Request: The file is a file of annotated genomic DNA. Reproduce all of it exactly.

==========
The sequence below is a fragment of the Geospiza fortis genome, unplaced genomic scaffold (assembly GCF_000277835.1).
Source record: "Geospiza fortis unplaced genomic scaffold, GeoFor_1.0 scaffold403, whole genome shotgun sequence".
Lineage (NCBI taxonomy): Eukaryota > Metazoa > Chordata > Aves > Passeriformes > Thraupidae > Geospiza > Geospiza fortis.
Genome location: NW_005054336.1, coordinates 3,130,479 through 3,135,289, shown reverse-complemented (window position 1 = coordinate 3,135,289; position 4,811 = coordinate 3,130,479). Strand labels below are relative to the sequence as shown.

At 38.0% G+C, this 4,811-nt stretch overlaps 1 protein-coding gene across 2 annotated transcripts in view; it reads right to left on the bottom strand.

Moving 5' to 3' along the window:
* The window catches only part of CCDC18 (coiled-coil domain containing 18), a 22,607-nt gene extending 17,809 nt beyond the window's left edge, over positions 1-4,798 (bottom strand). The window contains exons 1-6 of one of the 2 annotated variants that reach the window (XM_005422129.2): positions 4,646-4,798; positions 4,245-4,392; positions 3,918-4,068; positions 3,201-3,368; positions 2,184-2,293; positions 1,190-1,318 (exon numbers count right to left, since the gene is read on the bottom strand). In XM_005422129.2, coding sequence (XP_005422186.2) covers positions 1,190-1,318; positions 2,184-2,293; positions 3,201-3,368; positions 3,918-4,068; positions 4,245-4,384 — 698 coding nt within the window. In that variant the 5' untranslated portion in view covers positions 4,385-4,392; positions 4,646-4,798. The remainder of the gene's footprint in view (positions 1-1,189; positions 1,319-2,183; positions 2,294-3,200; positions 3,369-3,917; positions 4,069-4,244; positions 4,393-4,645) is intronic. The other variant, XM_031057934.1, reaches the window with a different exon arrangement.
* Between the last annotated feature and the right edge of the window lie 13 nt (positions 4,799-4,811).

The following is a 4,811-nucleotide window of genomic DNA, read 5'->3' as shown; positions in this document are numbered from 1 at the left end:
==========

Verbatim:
The sequence below is a fragment of the Geospiza fortis genome, unplaced genomic scaffold (assembly GCF_000277835.1).
Source record: "Geospiza fortis unplaced genomic scaffold, GeoFor_1.0 scaffold403, whole genome shotgun sequence".
Lineage (NCBI taxonomy): Eukaryota > Metazoa > Chordata > Aves > Passeriformes > Thraupidae > Geospiza > Geospiza fortis.
Genome location: NW_005054336.1, coordinates 3,130,479 through 3,135,289, shown reverse-complemented (window position 1 = coordinate 3,135,289; position 4,811 = coordinate 3,130,479). Strand labels below are relative to the sequence as shown.

At 38.0% G+C, this 4,811-nt stretch overlaps 1 protein-coding gene across 2 annotated transcripts in view; it reads right to left on the bottom strand.

Moving 5' to 3' along the window:
* The window catches only part of CCDC18 (coiled-coil domain containing 18), a 22,607-nt gene extending 17,809 nt beyond the window's left edge, over positions 1-4,798 (bottom strand). The window contains exons 1-6 of one of the 2 annotated variants that reach the window (XM_005422129.2): positions 4,646-4,798; positions 4,245-4,392; positions 3,918-4,068; positions 3,201-3,368; positions 2,184-2,293; positions 1,190-1,318 (exon numbers count right to left, since the gene is read on the bottom strand). In XM_005422129.2, coding sequence (XP_005422186.2) covers positions 1,190-1,318; positions 2,184-2,293; positions 3,201-3,368; positions 3,918-4,068; positions 4,245-4,384 — 698 coding nt within the window. In that variant the 5' untranslated portion in view covers positions 4,385-4,392; positions 4,646-4,798. The remainder of the gene's footprint in view (positions 1-1,189; positions 1,319-2,183; positions 2,294-3,200; positions 3,369-3,917; positions 4,069-4,244; positions 4,393-4,645) is intronic. The other variant, XM_031057934.1, reaches the window with a different exon arrangement.
* Between the last annotated feature and the right edge of the window lie 13 nt (positions 4,799-4,811).

The following is a 4,811-nucleotide window of genomic DNA, read 5'->3' as shown; positions in this document are numbered from 1 at the left end: